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Pi = Visual Cortex

Kenneth D. Miller

Science 19 November 2010:
Vol. 330 no. 6007 pp. 1059-1060
DOI: 10.1126/science.1198857

Archimedes, the great scientist of ancient Greece, performed the first systematic calculation of the value of pi, the ratio of a circle's circumference to its diameter. Twenty-three centuries later, scientists continue to be delighted by pi's appearance in new and unexpected areas of science. The latest is perhaps the most surprising: On page 1113 of this issue, Kaschube et al. (1) show that three distantly-related mammals share a common organizing scheme for neurons in the brain's visual cortex characterized by a density closely approaching 3.14 (pi). The result offers insight into the development and evolution of the visual cortex, and strongly suggests that key architectural features are self-organized rather than genetically hard-wired.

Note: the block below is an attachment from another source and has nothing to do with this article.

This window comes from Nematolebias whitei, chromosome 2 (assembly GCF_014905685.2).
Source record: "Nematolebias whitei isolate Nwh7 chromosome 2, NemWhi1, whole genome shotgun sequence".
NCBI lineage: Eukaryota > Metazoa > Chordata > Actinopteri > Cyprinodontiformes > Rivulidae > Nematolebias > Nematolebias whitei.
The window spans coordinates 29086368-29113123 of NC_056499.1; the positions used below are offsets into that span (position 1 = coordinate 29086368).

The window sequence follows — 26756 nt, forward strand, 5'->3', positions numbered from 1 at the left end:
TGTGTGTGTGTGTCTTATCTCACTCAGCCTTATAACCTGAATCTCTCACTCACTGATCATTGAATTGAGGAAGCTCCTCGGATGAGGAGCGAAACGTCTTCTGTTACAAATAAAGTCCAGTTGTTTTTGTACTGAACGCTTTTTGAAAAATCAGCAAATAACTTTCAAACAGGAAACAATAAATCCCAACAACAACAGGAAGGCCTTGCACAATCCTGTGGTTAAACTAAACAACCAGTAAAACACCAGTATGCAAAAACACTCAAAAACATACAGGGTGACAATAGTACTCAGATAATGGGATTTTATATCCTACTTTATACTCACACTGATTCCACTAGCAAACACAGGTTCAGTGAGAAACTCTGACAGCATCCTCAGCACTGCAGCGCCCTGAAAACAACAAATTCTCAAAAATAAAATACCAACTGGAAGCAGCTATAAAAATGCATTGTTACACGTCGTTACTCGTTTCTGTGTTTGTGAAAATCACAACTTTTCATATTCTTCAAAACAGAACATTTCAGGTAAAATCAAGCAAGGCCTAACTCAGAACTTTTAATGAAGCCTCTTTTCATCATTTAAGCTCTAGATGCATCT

View the original abstract on the Science Magazine web site here:

View the referenced article Universality in the Evolution of Orientation Columns in the Visual Cortex abstract and purchase access to the full article on the Science Magazine web site here:

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